Trail of Death subject of program

A sketch drawn by George Winter in 1838 depicts the United States military on horseback while members of the Potawatomi tribe were forced to march to Kanas, known as the Trail of Death. The Elkhart County Historical Museum will be presenting the “Stories of Elkhart: Native Removal,” program at 7 p.m. Thursday at the Elkhart County Historical Museum.

BRISTOL — The Elkhart County Historical Museum will present the latest in a series of programs, “Stories of Elkhart: Native Removal,” at 7 p.m. Thursday.

The event is at the Elkhart County Historical Museum, 304 W. Vistula, Bristol, and is free to attend.

This program will document the Trail of Death, the name given to the journey the Potawatomi living in this region were forced to take in 1838.  Over 800 Potawatomi living in the region were gathered by the United States military and forcibly removed to Kansas. Over the 660-mile march, more the 40 Potawatomi died from illness, starvation and exhaustion.

To tell this history, the program will show the documentary “Like Birds in a Wind Storm,” which gives historical context to the Trail of Death and tells the story of a group of people who travel the trail to Kansas every few years.

Following the film, Rich Meyer will be on hand to answer questions. Meyer, a member of the Potawatomi Trail of Death Association, has served as a navigator in the lead car of the caravan that follows the Trail of Death.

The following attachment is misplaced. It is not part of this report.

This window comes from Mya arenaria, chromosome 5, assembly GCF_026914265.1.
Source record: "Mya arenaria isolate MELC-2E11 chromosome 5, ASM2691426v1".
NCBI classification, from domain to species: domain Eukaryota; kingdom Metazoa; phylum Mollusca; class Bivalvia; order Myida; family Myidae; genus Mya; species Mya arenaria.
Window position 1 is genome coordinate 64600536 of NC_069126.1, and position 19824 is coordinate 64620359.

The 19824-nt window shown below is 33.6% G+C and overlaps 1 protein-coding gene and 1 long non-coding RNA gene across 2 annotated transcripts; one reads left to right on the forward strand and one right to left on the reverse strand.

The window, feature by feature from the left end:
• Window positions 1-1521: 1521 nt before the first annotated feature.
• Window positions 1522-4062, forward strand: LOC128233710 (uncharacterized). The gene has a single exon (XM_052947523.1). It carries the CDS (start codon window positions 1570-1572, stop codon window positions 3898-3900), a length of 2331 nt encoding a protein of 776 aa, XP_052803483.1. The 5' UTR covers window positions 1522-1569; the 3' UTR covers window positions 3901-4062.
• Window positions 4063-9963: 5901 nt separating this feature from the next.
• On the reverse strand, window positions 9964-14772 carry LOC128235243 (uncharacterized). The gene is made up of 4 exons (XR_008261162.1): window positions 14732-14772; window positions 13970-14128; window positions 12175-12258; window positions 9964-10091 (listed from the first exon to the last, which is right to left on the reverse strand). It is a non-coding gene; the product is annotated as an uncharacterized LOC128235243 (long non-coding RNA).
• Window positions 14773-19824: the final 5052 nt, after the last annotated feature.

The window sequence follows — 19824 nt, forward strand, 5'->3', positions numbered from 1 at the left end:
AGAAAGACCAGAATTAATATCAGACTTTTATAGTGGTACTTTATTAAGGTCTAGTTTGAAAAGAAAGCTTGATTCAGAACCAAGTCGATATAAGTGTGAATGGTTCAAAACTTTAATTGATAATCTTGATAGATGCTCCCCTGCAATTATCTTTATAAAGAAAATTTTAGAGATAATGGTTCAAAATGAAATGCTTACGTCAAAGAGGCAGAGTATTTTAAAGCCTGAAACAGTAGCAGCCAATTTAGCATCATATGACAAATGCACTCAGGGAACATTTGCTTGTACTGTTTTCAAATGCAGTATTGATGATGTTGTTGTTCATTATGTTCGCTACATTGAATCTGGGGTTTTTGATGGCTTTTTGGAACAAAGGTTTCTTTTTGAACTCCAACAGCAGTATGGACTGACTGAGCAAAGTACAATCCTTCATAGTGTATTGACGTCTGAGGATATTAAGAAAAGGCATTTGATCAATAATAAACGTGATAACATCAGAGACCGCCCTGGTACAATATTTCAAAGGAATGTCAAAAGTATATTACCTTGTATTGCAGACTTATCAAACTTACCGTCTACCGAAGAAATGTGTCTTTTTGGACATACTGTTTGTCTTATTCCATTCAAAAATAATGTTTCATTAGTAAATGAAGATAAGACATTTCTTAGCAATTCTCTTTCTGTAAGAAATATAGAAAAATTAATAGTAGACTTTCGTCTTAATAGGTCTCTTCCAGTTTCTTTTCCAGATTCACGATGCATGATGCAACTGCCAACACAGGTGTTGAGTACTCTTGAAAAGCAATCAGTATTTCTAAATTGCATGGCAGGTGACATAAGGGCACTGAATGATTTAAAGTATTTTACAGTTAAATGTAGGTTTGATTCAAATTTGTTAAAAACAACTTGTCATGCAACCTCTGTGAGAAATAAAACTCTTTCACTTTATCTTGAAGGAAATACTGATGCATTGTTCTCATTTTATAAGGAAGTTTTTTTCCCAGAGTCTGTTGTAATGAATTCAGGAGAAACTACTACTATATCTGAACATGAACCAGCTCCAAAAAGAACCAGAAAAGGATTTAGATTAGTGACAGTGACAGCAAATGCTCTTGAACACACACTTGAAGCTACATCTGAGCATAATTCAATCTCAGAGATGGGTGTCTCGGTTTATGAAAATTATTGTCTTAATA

The presenting of this program is in connection with the opening of the museum’s newest exhibit, “Crossroads of Elkhart County: Claiming the Land,” which interprets the period of history that involves the forced removal of the Potawatomi and the Miami from this area.

In researching the content for the exhibit, museum director Julie Parke traveled the Trail of Death on the way to the Citizen Potawatomi Nation Cultural Heritage Center.

“It was a privilege to follow the route of the Trail of Death, but I would never presume to truly understand what the Potawatomi experienced in 1838 or the impact removal continues to have on their descendants,” Parke said.

The trip, funded by a grant from the Community Foundation of Elkhart County, was useful in gaining a new perspective on removal, both of the Potawatomi and the Miami, according to museum organizers, and the information Parke brought back to the museum influenced the creation and curation of the newest exhibit.

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